Melissa: Mm. Yeah. The more you know.
David: The more you know. So if you’re interested in the history of books, I highly recommend this book. It’s quite a ride. It’s called The Book on the Bookshelf by Henry Petroski.
Melissa: My next pick is Mr Penumbra’s 24-Hour Bookstore by Robin Sloan. This book is a pure delight. It has a real exuberance about it and it’s a very happy book even when unhappy things are happening in the plot.
David: I have a lot of affection for this book because we listened to it together. When we were on a road trip.
Melissa: That’s true. We were going from Vermont to Toronto for TCAF. Which is a comics convention.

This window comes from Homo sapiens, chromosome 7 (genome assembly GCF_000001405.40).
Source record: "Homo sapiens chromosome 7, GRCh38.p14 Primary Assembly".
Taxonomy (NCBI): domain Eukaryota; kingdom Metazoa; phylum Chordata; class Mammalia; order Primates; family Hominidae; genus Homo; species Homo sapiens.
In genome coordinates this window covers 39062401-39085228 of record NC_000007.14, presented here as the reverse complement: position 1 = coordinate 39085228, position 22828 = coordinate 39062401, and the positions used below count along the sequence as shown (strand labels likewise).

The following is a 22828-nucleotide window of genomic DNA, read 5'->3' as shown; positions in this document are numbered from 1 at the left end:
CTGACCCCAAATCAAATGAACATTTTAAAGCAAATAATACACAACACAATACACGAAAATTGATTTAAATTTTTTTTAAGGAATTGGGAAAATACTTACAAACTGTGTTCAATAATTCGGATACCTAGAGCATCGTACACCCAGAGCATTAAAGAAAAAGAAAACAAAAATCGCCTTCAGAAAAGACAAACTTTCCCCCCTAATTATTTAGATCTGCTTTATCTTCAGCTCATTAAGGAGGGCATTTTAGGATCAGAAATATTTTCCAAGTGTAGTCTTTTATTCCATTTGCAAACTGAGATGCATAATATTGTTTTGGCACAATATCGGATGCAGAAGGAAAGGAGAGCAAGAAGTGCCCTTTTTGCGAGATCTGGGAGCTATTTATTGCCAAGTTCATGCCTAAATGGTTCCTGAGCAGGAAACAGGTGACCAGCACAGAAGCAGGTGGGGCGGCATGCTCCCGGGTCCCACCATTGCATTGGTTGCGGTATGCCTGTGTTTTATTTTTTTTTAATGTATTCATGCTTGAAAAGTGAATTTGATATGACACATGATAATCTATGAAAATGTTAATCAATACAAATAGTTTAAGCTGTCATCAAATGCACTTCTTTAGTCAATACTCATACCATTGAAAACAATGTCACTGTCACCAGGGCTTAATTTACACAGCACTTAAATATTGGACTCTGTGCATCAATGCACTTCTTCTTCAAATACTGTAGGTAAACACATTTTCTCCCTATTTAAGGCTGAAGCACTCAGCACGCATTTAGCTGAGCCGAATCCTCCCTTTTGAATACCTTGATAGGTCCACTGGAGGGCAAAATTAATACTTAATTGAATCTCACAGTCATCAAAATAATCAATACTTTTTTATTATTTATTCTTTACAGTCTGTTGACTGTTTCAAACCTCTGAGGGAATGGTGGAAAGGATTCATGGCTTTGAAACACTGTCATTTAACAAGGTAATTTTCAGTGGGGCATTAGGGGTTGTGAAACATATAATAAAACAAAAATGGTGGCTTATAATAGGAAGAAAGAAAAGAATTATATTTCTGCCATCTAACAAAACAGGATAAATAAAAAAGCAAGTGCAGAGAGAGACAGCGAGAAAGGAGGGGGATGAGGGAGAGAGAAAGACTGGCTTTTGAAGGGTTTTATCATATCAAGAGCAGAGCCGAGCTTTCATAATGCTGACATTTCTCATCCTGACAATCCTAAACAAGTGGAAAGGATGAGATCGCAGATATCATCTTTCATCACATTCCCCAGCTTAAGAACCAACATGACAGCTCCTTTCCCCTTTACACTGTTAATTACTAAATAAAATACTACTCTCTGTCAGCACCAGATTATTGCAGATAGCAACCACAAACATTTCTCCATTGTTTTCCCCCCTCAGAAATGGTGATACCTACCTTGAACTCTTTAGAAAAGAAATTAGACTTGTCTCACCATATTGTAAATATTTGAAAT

David: Right. To the Toronto Comic Arts Festival.
Melissa: And we were in the car with another book-lover and cartoonist Tillie Walden, who you talked to in our Japan episode about manga.
David: I did.
Melissa: And the three of us super geeked-out over this book and we listened to it the entire time there and back.
David: It’s kind of perfect for that because it is one of those books where it is engaging and entertaining, but not so dense that you have to pay attention every second.
Melissa: And I have in my notes, that is emotionally engaging, but not embarrassingly so. You’re not going to be, like, holding back tears while you’re in the car with someone else. But I was really invested in these characters. So let’s talk about what it’s about. The story is set mostly in San Francisco in the near past. So the 2000s. Google is fairly new at the point of the story, but it exists and it seems magical.
David: It was yes, yeah, and it still is, but we’re used to it now.